Friday, July 30, 2010


I am always amazed by Ryan's memory. Not only does he memorize every word of every tv show he watches and every book we read, but he can recall these things, in perfect detail, long after he has seen/heard them.

The other night he became very insistent that he needed "yellow star." After much thought and investigation, we realized he was talking about the second hand on the clock in his bedroom (which had a tiny banana on it, but hey, close enough), which he broke off maybe 9 months ago (while reenacting the Curious George episode in which George keeps changing the time on his clock so he won't have to go to bed).

This morning he asked if he could watch It's A Big Big World on PBS Kids. He hasn't seen that show in over a year; it's not even on the air anymore.

Later in the day, he referenced his favorite Sesame Street episode - "Texas Telly and the Golden Triangle of Destiny" - from last season.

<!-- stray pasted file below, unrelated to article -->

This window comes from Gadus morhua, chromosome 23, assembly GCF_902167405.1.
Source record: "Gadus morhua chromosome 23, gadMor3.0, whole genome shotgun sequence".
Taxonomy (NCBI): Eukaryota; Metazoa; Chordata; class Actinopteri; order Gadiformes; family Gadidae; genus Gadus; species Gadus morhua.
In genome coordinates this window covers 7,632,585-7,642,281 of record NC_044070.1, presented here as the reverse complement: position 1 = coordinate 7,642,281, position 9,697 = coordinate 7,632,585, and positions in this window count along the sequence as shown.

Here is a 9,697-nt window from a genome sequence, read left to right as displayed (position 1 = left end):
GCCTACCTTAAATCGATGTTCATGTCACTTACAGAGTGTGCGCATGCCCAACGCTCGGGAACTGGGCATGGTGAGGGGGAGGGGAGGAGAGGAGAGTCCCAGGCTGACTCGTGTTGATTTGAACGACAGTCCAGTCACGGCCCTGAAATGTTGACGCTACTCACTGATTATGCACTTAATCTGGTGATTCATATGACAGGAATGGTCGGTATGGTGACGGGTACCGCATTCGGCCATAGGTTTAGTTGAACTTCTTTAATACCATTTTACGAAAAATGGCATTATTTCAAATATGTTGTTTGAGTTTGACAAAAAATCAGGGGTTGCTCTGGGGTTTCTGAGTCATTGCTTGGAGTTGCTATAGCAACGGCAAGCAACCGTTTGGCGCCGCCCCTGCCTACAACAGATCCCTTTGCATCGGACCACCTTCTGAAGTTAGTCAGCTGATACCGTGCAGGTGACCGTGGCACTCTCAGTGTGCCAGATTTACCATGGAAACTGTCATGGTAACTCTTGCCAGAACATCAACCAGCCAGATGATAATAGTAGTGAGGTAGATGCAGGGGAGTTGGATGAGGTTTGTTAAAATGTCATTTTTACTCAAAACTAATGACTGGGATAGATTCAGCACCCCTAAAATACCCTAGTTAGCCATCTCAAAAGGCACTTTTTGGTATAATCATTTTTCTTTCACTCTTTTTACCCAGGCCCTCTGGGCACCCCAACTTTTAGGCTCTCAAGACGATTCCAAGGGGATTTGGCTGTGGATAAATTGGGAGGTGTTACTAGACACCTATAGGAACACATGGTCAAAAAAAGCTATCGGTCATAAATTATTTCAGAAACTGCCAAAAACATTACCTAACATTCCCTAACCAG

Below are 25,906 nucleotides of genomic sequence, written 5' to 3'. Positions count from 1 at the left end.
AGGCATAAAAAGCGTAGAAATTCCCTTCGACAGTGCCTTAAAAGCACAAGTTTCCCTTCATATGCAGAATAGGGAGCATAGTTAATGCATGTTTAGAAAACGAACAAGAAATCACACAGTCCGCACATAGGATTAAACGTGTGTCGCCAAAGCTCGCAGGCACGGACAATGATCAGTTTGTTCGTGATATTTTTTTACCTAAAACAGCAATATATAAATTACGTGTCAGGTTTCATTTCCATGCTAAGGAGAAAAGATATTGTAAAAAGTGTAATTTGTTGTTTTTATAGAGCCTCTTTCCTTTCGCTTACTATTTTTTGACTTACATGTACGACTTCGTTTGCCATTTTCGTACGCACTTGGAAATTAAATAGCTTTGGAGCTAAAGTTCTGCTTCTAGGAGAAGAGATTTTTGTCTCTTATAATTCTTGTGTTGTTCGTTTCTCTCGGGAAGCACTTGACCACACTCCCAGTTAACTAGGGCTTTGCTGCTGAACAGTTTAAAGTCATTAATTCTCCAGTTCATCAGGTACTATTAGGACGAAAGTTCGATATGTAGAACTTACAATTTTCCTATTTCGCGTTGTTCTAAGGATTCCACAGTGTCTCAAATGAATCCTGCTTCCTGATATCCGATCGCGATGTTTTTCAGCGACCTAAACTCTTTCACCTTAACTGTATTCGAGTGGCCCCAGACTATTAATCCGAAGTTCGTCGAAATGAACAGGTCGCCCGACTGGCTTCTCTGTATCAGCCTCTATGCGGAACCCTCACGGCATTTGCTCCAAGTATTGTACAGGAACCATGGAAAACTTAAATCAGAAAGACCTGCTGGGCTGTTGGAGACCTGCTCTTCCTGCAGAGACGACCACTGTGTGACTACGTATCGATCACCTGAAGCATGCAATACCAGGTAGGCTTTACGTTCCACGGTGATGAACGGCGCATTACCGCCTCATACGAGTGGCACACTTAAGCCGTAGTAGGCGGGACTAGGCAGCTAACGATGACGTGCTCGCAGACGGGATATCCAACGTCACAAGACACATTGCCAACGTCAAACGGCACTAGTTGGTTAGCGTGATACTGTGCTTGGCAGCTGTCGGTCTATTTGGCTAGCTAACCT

One characteristic of hyperlexia is "strong auditory memory" coupled with weak auditory processing and expressive language.  The more I read about hyperlexia, the more the diagnosis seems to fit.  Ryan's speech therapist gave us a hyperlexia symptom check-list; we checked off 10 of 11 items.

I was thinking about making an appointment with a developmental pediatrician to get a formal diagnosis, but there is a potential pitfall: a diagnosis of hyperlexia instead of PDD-NOS might limit Ryan's service options within the CSE system.  I don't know if the school district classifies hyperlexia as a spectrum disorder - some say it is an ASD, others do not.  If they do not, and if a doctor changed Ryan's official diagnosis (rather than saying he has PDD and hyperlexia) Ryan might not be eligible to attend the special kindergarten program he's slated to enter, even though he would obviously be lost without benefit from its services.